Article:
With the advancement of technology, many jobs will become absolute with time. Technology has taken a huge turn since the invention of a wheel. Unimaginable things we could have easily referred to as impossible has now been made possible with technology. The following are jobs that will become absolute by 2020 and if you are now learning how to do them, I’d advice that you quit and rather find a job that will not be going out of demand any time soon.
Preferably jobs that people at any stage in life from any part of the world can do and quit thinking about the present ‘money making’ jobs that will only became a thing of the past. You can see some of those jobs you can do by clicking here.
Self-driving cars are no longer a futuristic idea. Companies like Mercedes, BMW, and Tesla have already released, or are soon to release, self-driving features that give the car some ability to drive itself.
Tech companies are also trying to pioneer the self-driving car. Recently, Google announced that it would be testing its prototype of a driver-less car on roads this summer in California.
In an in-depth report from BI Intelligence, we analyze the self-driving car market by analyzing the current state of the self-driving car and provide an in-depth analysis for how we see the self-driving car progressing over the next five years. Our in-depth analysis describes the economic impact that self-driving cars can have and look at the current barriers preventing the self-driving car from coming to market.
How will the self driving cars operate?
- Self-driving cars are not some futuristic auto technology; in fact there are already cars with self-driving features on the road. We define the self-driving car as any car with features that allow it to accelerate, brake, and steer a car’s course with limited or no driver interaction.
- We divide the self-driving car into two different types: semi-autonomous and fully autonomous. A fully autonomous vehicle can drive from point A to point B and encounter the entire range of on-road scenarios without needing any interaction from the driver. These will debut in 2019.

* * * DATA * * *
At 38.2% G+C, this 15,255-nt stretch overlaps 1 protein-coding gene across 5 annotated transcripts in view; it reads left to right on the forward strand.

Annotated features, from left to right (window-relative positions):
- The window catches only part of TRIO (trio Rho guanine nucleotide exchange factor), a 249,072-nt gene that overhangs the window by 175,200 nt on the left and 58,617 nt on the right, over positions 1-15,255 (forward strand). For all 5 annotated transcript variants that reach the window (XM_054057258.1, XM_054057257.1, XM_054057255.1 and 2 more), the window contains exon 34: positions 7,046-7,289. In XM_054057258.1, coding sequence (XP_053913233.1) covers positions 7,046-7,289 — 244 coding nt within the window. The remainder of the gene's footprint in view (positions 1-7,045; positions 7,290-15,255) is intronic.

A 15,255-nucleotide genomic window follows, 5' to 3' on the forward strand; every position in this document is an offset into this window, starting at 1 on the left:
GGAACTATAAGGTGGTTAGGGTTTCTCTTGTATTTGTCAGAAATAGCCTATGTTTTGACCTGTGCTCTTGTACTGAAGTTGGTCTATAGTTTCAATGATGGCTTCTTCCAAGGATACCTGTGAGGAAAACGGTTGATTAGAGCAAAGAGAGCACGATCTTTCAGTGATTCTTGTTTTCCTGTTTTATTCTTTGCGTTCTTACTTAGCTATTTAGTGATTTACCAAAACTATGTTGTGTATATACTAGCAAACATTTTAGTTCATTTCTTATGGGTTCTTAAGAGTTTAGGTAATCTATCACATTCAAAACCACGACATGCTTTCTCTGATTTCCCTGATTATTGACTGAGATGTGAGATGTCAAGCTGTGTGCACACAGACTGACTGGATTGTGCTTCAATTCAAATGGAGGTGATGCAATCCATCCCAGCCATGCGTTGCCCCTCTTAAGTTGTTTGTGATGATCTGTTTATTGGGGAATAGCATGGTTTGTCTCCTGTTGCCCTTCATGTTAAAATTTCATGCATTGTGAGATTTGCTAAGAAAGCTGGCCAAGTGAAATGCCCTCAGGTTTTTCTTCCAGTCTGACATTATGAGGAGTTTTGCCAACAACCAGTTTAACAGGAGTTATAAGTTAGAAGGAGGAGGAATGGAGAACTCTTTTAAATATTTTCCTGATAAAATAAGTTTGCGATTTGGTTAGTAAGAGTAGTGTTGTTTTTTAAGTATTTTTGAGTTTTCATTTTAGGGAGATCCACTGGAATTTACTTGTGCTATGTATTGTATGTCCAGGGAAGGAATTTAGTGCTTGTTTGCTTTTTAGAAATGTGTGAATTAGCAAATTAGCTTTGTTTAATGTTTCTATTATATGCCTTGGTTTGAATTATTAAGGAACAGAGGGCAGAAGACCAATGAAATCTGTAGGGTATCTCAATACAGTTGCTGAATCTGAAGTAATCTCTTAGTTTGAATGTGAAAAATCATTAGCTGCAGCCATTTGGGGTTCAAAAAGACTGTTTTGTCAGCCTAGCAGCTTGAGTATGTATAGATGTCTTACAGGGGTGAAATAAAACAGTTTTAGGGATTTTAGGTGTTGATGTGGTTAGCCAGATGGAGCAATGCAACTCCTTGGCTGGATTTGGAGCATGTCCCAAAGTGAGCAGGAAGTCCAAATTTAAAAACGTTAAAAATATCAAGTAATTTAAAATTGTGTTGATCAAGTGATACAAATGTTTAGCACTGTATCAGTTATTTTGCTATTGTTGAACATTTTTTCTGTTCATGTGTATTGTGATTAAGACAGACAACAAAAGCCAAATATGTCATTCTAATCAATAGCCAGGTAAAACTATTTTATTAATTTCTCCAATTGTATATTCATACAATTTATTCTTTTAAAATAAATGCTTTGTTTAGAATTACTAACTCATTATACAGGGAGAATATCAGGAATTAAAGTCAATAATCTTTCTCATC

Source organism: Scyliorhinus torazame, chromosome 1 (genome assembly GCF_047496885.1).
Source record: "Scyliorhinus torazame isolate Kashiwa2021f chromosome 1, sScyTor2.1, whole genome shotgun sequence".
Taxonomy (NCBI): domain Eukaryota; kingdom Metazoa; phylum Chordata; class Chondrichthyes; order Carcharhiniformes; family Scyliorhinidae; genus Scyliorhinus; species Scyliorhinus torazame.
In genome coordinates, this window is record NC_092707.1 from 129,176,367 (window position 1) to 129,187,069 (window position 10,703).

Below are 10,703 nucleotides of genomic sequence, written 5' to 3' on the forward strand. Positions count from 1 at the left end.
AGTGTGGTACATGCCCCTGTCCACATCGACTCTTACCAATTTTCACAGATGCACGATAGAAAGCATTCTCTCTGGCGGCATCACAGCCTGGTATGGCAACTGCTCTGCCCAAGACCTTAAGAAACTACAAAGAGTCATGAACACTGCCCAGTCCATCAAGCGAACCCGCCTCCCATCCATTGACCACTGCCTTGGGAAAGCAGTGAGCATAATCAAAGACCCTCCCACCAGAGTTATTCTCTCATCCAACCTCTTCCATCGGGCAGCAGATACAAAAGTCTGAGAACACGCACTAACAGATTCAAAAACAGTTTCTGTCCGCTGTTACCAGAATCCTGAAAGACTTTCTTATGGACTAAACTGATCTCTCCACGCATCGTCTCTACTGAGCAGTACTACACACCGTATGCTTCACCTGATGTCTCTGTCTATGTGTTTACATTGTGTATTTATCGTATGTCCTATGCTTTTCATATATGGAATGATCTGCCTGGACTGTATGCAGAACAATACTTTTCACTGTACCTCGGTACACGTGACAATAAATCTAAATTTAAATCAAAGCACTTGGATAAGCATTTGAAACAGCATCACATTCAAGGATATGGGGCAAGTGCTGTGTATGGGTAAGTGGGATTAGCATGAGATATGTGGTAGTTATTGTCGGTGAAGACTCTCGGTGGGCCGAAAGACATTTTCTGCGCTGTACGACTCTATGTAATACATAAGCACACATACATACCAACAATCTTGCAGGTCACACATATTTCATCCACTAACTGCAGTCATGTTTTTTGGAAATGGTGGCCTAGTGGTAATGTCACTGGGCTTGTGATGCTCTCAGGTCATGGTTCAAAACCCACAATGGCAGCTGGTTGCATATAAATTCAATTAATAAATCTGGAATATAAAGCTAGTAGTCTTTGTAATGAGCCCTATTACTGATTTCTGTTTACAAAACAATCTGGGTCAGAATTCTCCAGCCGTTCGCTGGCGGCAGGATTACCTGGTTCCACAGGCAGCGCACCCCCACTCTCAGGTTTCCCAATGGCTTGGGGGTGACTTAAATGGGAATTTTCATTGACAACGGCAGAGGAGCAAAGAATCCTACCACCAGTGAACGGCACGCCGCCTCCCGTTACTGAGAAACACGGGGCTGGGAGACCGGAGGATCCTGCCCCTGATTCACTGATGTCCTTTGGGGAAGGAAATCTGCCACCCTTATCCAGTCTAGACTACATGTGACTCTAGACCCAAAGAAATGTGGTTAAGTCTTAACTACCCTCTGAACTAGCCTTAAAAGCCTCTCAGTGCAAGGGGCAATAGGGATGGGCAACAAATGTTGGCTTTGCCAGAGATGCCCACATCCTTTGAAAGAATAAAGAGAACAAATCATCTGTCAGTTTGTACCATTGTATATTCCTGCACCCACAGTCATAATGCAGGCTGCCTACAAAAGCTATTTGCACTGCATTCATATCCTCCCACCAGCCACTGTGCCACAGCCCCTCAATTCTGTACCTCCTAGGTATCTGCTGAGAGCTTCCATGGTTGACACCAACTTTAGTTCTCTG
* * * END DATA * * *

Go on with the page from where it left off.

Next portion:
- By the end of the forecast period, we expect there will be nearly 10 million cars with one of our defined self-driving car features.
- Fully autonomous cars are further divided into user-operated and driverless vehicles. Because of regulatory and insurance questions, user-operated fully autonomous cars will come to market within the next five years, while driverless cars will remain a long ways off.
- The biggest benefits of self-driving cars are that they will help to make roads safer and people’s lives easier. In the UK, KPMG estimates that self-driving cars will lead to 2,500 fewer deaths between 2014 and 2030.
- But the barriers to self-driving cars remain significant. Costs need to come down and regulations need to be clarified around certain self-driving car features before the vehicles fully take off among mainstream consumers.
9. Customer service(Call center):
Telemarketing used to happen in a crowded call center, with a group of representatives cold-calling hundreds of prospects every day. Of those, maybe a few dozen could be persuaded to buy the product in question. Today, the idea is largely the same, but the methods are far more efficient.
Many of today’s telemarketers are not human. In some cases, as you’ve probably experienced, there’s nothing but a recording on the other end of the line. It may prompt you to “press ‘1’ for more information,” but nothing you say has any impact on the call — and, usually, that’s clear to you.